Her Agenda: There has been this ongoing discussion about Black people in horror or in speculative type roles—roles that are different from what you normally see Black people do. I guess Jordan Peele can take credit for re-sparking that dialog, but it has been an off-and-on conversation.
NB: Especially for Black creatives! Like, yeah, we love anime. We love science just as much as anyone else. It just speaks to how we are not a monolith. There are a lot of people, a lot of creatives that have been making Black horror for years. It's just that we finally have a lot of eyes on it now. Now people are starting to pay attention, and we love Jordan Peele for that because we need someone to showcase the level of what we can deliver. And that's the amazing thing about his art, and now there's going to be more Black creators who are going to get chances to write that for us, or to direct. It's our time. I really feel like there’s a renaissance going on.
Her Agenda: Speaking of creatives, Sistas has a new season coming. What do you want to see happen for Sabrina and the other characters moving forward?
NB: Personally, I just want Sabrina to be happy and mind her business and live her life. I want her to make a decision about Calvin once and for all. It would also be cool as one of the sisters was single in my personal opinion because where’s that respective to write. Like, where's that friend who doesn't always need a man, right? So I think Sabrina could totally be that girl since a lot of people feel she has the confidence.
Her Agenda: And another project you have is Conversation and Constellations. Tell me about the concept and how you got into astrology.
NB: Personally, astrology is a spiritual practice and I believe that God, the universe or whatever you want to call it, has a plan for all of us, and there's a reason why you and I met. You're a reporter out of millions. I'm an actor out of millions. Why are you and I connecting? And then we're talking about the same symbolism over and over again in this short conversation we're having. So, for me, it's spiritual and it's what our ancestors believed in, which I also think is extremely interesting. It's in the tombs of the pyramids. It's in clocks around the world and banks around the world. It means something, and everybody celebrates a birthday. So for me, it's the ability to accept what my energy is, and who I am, and how I show up in the world, what my purpose is.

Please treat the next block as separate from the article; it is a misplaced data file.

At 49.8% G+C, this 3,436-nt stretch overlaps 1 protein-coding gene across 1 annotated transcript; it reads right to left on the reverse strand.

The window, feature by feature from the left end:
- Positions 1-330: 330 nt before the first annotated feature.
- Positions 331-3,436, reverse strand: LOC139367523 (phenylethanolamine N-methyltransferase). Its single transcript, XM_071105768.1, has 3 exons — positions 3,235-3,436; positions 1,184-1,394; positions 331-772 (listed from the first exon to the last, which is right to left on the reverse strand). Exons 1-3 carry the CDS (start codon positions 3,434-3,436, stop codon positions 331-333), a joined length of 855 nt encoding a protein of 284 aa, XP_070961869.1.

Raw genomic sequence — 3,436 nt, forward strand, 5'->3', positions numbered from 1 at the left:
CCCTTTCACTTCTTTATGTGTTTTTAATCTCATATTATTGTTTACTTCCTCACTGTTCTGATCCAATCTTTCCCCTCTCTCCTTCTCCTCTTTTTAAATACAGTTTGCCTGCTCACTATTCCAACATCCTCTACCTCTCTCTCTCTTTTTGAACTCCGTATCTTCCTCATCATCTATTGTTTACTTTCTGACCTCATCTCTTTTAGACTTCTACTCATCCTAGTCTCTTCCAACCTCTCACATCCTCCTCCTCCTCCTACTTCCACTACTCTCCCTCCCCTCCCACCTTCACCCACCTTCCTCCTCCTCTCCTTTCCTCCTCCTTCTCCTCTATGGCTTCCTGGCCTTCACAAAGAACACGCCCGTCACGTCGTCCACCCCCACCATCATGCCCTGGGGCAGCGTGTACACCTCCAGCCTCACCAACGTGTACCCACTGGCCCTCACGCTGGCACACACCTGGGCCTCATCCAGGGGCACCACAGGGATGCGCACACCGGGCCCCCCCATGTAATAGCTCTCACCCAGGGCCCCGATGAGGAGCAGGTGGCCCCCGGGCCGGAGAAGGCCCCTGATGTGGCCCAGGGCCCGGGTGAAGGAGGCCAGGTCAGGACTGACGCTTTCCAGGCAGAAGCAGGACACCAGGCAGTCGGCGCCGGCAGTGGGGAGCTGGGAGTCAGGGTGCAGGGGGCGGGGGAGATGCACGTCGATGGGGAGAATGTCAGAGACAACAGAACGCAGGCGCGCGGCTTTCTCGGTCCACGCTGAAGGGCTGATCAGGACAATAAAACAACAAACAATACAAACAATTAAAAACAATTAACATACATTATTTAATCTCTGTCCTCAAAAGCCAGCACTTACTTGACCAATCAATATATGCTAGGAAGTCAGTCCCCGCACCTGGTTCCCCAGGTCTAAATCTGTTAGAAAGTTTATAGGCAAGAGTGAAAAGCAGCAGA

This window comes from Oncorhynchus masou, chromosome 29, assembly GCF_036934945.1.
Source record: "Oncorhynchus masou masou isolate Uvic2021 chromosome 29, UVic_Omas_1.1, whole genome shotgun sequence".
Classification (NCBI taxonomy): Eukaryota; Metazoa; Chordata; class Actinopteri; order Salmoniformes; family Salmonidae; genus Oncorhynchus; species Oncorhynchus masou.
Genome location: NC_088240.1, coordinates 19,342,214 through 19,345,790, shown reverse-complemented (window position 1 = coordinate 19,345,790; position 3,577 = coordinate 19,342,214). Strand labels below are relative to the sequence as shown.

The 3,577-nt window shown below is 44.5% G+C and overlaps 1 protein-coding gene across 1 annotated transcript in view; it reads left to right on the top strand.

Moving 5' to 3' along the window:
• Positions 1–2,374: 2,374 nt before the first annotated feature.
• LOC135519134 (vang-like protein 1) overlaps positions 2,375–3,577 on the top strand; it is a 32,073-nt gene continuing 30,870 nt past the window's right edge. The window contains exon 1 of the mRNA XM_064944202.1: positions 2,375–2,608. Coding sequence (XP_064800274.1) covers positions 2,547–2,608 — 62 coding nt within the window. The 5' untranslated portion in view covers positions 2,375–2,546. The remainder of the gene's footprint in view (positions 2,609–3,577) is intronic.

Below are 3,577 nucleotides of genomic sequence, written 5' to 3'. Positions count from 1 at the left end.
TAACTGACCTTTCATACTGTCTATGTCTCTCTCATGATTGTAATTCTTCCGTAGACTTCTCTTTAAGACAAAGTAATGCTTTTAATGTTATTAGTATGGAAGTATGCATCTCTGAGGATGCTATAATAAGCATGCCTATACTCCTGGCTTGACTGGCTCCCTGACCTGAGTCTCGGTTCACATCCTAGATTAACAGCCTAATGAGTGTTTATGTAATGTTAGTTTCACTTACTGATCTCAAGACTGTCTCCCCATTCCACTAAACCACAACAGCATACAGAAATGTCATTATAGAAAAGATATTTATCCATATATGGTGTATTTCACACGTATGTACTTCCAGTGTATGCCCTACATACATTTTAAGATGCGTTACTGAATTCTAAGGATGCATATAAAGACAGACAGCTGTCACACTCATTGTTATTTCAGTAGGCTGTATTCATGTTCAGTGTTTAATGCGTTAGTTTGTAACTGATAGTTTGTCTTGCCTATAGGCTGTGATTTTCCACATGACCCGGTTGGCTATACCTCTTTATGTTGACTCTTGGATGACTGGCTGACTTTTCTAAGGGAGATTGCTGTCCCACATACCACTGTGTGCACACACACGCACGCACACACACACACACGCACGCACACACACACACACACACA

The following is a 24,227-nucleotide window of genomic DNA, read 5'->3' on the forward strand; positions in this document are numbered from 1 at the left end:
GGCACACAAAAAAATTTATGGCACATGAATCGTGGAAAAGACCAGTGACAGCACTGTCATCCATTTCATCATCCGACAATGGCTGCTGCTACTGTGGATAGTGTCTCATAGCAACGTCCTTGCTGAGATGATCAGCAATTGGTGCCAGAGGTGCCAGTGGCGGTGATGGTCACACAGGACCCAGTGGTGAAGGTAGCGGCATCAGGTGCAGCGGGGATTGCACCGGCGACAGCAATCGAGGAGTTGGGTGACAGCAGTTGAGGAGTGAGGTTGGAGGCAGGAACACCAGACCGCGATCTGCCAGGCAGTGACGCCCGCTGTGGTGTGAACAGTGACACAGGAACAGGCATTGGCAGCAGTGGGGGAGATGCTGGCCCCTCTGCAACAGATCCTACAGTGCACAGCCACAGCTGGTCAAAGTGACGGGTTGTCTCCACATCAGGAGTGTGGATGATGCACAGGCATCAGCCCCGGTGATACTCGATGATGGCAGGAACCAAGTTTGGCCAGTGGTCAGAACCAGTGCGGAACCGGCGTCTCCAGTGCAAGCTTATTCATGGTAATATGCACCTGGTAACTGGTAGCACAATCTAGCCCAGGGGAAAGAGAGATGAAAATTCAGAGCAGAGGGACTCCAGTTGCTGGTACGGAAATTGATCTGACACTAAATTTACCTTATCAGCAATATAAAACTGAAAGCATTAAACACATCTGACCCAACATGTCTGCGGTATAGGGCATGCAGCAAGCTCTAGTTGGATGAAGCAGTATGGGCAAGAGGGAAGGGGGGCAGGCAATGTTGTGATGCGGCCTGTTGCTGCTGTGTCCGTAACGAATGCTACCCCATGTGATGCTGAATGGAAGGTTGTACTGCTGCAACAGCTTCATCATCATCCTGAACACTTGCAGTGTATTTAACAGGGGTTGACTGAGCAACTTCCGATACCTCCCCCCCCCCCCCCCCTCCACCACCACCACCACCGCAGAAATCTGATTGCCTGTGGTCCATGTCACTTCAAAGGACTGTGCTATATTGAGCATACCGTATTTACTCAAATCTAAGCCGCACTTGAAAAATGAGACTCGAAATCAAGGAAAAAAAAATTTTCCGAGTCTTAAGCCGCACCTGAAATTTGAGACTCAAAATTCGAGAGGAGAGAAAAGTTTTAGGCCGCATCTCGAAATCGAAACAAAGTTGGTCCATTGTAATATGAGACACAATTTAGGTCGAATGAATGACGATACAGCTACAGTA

And then once I started teaching myself that, I wanted to teach other people because I like to talk to people. I'm a conversationalist. I need feedback, and so I started doing that, and then merging it with the way that I give advice, and people were really into it and wanted to know more. So it's me diving into that energy.
It’s on YouTube right now but I want a network to pick it up and make it go big because it's the first of its kind. If I'm not mistaken, there’s nothing like it as far as the conversational aspect of it. I just want to talk to as many people around the world and do as many episodes as possible.
Her Agenda: Being that you’re into being a conversationalist but also being surrounded by the right energy, how does your tribe help you thrive? Have you found those people yet?
NB: I'm building that. I'm literally in the building phase right now because of covid. That's slowed it down a lot, but I'm building my network. I'm looking where I’m lined up. I want to produce things. I have shows that I've written, movies that I've written. I wrote a book and I want to really stretch myself in this lifetime and see what I have to offer. I've been finding a couple of mentors. Thank you to the few that are in my life right now.
I'm very, very grateful for you guys. I'm just slowly building my community. I'm really excited to see who I'm going to come up with. I'm looking for my group of Judd Apatows, and Spike Lee or whomever. And there are so many new creators out right now, so I'm growing. I'm in the meeting phase. God got it.
This conversation has been edited and condensed for brevity and clarity.